Spanish Etymology Trivia #5: Put your foot in it/Meter la pata

Hi again! I took a little vacation, but Spanish etymology posts are back! Today we're gonna look at the idiom to put your foot in it and its Spanish counterpart, meter la pata.

Meter la pata (literally, to put the paw) is a "frase hecha", which is the name in Spanish for an idiomatic expression. That means that the phrase is not to be taken literally, but figuratively, so it's even more interesting to know where the expression comes from! Brief footnote: pata is, in Spanish, the name given to an animal or a piece of furniture's legs, so in Spanish we differentiate between a human's leg (pierna) and an animal's one (pata).

However, this expression has nothing to do with an animal's leg! The origin of meter la pata is mentar a Pateta. Mentar means to mention, to name. Pateta is an old fashioned term to talk about the Devil. The original expression was used when someone had had bad luck or something unfortunate had happened to them. Like many expressions in a language, its usage changed throughout the years and became what we know today: mentar became meter; Pateta became pata. So when someone mete la pata, it's because the Devil himself tricked them into screwing up.

Today, the expression is used when you do something unfortunate, like asking a woman when is she due... and it turns out she isn't pregnant. However, that wouldn't be completely your fault: you can always say the Devil had something to do with it!

Other etymology posts: remember/recordar, olé, God bless you/Salud-Jesús and Spain/España.

September 1, 2019


I enjoyed your explanation which is most likely correct. But I always assumed (you know what they say about asuming!) that it was more literal: that you were admitting you awkwardly "put your foot in it" as we might say in English.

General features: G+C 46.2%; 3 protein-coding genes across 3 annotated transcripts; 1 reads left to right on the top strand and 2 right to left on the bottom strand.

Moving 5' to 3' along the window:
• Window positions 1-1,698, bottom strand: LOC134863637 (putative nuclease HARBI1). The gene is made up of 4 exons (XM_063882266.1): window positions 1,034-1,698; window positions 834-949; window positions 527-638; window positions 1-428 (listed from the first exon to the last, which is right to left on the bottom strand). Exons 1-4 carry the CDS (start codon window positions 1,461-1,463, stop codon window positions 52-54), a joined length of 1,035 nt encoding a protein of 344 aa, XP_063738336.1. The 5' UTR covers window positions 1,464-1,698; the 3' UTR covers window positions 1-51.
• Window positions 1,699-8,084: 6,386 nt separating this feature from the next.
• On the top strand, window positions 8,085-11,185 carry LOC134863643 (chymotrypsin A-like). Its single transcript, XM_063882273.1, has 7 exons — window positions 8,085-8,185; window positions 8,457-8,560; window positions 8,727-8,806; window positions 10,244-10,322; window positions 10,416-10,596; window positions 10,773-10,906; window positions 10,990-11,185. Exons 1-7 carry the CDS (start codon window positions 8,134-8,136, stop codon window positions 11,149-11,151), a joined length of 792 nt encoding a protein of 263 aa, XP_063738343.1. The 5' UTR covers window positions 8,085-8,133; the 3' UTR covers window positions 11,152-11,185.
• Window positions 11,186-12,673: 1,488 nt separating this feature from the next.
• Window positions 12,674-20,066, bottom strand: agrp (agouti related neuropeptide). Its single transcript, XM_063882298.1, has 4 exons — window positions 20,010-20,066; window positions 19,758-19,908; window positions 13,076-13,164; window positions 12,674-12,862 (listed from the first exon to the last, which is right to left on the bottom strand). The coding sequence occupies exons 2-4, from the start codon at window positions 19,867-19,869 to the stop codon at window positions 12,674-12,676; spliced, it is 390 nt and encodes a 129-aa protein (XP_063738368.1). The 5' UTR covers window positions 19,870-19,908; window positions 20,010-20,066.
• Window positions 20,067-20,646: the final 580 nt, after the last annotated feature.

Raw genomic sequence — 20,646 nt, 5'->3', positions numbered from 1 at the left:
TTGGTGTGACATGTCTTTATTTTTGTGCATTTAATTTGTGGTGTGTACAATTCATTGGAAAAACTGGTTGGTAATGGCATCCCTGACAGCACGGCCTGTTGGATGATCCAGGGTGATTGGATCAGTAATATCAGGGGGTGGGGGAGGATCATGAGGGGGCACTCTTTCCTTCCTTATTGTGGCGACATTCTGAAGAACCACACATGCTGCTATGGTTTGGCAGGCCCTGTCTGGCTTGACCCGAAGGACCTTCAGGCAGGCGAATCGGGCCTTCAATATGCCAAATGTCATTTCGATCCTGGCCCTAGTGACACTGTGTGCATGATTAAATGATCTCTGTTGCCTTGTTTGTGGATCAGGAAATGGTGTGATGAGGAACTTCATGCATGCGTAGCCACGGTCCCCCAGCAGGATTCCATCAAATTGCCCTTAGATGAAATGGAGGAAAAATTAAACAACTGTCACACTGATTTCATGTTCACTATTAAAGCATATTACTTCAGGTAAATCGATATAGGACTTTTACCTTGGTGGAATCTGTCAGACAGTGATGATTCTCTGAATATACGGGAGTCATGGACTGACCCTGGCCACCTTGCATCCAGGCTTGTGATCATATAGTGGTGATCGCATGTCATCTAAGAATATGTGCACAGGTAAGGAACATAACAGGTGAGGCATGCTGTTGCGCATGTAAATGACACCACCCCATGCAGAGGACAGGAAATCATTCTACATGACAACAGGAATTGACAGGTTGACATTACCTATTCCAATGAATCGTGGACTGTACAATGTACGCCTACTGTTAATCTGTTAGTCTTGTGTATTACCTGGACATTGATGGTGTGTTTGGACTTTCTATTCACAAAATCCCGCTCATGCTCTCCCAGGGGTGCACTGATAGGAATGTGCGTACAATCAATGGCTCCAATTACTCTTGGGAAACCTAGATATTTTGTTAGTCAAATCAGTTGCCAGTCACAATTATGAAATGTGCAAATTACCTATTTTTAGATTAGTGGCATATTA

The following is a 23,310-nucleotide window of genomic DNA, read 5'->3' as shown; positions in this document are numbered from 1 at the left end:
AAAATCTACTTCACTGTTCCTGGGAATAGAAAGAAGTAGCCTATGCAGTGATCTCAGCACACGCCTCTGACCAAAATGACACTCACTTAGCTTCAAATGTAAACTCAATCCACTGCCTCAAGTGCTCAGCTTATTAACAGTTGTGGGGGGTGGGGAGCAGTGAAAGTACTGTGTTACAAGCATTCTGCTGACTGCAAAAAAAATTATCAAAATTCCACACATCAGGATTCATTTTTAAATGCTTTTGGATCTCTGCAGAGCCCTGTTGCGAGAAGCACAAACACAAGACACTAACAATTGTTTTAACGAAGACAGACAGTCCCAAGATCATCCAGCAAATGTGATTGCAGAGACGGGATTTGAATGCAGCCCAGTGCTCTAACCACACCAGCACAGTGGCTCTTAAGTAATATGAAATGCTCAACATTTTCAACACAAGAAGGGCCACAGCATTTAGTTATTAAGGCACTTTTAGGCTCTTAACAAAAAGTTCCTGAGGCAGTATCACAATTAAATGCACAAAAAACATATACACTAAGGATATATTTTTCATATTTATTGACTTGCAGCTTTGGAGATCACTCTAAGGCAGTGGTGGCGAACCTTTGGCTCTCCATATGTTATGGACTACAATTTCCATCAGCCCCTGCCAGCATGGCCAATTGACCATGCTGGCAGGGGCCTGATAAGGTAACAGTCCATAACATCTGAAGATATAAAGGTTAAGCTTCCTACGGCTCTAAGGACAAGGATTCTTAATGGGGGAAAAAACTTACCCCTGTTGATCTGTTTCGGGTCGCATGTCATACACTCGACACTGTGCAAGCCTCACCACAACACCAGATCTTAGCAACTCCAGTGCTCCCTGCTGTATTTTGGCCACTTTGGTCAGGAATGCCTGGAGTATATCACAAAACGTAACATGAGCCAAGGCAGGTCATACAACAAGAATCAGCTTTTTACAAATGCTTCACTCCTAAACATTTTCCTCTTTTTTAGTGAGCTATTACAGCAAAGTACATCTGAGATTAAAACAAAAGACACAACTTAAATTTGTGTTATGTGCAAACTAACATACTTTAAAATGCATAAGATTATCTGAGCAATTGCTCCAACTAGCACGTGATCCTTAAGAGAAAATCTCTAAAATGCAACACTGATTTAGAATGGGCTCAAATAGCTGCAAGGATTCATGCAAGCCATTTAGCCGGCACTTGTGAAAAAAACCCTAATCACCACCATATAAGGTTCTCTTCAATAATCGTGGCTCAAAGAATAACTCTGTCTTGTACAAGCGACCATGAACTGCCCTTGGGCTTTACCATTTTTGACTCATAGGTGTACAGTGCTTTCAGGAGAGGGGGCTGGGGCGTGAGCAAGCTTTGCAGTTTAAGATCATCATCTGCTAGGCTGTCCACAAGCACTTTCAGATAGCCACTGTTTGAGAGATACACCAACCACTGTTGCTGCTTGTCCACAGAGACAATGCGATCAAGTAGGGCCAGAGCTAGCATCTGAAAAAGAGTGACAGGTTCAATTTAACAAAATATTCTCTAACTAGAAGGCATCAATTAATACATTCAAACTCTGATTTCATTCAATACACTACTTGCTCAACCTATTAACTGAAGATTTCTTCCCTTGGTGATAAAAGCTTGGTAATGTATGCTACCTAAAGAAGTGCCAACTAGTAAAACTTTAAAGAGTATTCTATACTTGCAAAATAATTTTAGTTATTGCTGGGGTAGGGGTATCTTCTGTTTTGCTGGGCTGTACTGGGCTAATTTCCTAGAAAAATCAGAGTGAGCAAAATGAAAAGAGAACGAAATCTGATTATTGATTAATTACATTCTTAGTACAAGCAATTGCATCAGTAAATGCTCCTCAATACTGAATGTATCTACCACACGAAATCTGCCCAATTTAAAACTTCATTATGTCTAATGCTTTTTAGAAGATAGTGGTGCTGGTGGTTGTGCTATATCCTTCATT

September 2, 2019

I did not know about this expression! I’m actually going to edit my post for it to be more accurate. Thank you!

September 2, 2019

"Estudio Duolingo todas las días, porque no quiero mete la pata mi streak"
(please correct the sentence if it is not right :)

September 1, 2019

The sentence is not exactly correct, not because you didn't apply properly what I talked about, but because I think I didn't really give an example, which was my bad. I updated the last part of the post to make it clear when to use it and its meaning nowadays.

Basically, you use it when you do something unfortunate. A clear example of that is, as I added in my post, when you ask a woman when is she due and it turns out she isn't pregnant. You could then say "He metido la pata". "I screwed up". I hope this clears it up.

The main """issue""" with your sentence is that you put "meter la pata" where you would've put "screw up", and it doesn't work that way. It's more about the meaning that they share that the fact that you can change them in a sentence. Thank you for your comment, though, as it made me improve the post and make it clearer for other people, and for being brave enough to try and add the expression to a sentence! That's how you learn!

EDIT: hecate4stuff pointed out that there’s an idiom in English, to put your foot in it which has the exact same meaning as meter la pata. These are interchangeable and it may be easier for you to understand when to use it!

September 1, 2019

Wow! Amazing! I would never have guessed it comes from mentar a Pateta., that's amazing. This is my favorite so far of your etymological posts. thanks for sharing these!

September 9, 2019

Thank you so much! The absolute favorite of mine is the recordar/remember one. It’s a very touching and beautiful origin. Thanks for reading and for finding this interesting

September 9, 2019
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